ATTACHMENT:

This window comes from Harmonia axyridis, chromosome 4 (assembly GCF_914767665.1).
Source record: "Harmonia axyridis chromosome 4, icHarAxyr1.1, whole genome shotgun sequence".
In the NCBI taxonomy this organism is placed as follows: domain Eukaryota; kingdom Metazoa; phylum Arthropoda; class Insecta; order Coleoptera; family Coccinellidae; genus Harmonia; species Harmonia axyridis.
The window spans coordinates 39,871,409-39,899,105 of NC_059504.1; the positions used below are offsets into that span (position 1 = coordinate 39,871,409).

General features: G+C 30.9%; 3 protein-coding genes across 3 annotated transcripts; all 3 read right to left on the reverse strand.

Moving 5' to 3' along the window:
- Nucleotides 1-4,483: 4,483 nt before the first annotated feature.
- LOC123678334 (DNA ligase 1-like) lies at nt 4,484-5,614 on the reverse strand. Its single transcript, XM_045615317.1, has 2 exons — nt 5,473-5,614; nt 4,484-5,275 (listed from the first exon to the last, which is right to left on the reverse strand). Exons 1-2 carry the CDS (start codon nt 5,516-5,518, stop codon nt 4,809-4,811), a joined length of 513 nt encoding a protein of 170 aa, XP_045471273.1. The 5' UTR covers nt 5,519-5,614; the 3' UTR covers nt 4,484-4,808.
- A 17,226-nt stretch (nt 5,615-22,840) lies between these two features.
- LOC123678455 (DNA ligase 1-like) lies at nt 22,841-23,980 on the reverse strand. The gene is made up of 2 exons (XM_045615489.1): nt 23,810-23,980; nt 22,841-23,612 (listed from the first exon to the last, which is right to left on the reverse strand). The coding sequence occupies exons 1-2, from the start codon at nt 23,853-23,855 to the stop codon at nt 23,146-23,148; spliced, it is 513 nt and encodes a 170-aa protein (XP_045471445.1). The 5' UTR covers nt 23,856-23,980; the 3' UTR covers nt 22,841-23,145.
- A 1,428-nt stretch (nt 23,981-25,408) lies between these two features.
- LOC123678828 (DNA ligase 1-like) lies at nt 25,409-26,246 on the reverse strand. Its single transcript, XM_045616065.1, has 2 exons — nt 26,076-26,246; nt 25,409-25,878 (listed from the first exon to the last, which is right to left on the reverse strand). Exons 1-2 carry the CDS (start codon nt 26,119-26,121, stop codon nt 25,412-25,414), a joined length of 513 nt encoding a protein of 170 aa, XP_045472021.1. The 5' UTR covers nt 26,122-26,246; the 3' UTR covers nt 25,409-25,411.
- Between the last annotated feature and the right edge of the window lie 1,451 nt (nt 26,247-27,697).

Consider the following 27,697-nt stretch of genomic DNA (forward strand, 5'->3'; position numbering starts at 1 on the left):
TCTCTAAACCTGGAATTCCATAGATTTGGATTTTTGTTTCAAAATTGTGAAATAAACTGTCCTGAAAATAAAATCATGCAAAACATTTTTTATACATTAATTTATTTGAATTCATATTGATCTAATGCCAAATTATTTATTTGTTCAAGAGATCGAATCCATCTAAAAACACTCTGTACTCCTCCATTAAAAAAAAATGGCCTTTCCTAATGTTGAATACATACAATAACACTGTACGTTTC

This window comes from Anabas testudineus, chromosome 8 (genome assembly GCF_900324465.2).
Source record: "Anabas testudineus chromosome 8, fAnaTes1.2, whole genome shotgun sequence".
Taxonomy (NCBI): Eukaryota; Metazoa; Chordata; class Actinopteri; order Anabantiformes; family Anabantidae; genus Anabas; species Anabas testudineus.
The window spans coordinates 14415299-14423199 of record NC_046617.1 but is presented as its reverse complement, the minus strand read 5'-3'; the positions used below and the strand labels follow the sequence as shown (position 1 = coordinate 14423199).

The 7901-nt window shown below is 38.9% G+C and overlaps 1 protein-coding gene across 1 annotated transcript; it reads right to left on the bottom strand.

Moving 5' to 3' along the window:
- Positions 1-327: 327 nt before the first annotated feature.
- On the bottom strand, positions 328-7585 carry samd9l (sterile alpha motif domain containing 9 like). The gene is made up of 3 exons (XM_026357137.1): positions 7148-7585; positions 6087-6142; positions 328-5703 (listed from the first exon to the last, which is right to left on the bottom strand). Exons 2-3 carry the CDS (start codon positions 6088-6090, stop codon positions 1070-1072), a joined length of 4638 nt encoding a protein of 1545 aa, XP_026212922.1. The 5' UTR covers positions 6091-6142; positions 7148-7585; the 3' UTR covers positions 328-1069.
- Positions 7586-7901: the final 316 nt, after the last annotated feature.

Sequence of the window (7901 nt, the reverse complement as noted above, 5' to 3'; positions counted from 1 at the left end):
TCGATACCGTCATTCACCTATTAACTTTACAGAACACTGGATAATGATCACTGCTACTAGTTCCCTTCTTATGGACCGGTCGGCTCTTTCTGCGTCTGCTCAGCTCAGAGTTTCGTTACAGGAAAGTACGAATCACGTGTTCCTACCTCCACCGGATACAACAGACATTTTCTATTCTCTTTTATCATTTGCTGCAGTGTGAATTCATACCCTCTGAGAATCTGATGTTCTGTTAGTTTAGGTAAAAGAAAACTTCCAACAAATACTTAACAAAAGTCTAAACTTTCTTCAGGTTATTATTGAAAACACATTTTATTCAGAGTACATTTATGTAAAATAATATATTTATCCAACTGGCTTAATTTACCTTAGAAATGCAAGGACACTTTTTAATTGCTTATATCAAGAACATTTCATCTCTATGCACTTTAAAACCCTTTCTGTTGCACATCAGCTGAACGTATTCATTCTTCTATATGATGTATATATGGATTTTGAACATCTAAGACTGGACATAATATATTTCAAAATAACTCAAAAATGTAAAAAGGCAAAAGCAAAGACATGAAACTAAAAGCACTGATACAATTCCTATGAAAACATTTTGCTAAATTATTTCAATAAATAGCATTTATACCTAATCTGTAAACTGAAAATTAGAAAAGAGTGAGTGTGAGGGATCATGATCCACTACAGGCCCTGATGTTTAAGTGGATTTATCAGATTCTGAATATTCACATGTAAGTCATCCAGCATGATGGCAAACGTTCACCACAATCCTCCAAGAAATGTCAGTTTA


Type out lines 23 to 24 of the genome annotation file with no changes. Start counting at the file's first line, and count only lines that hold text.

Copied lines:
- On the bottom strand, positions 328-7585 carry samd9l (sterile alpha motif domain containing 9 like). The gene is made up of 3 exons (XM_026357137.1): positions 7148-7585; positions 6087-6142; positions 328-5703 (listed from the first exon to the last, which is right to left on the bottom strand). Exons 2-3 carry the CDS (start codon positions 6088-6090, stop codon positions 1070-1072), a joined length of 4638 nt encoding a protein of 1545 aa, XP_026212922.1. The 5' UTR covers positions 6091-6142; positions 7148-7585; the 3' UTR covers positions 328-1069.
- Positions 7586-7901: the final 316 nt, after the last annotated feature.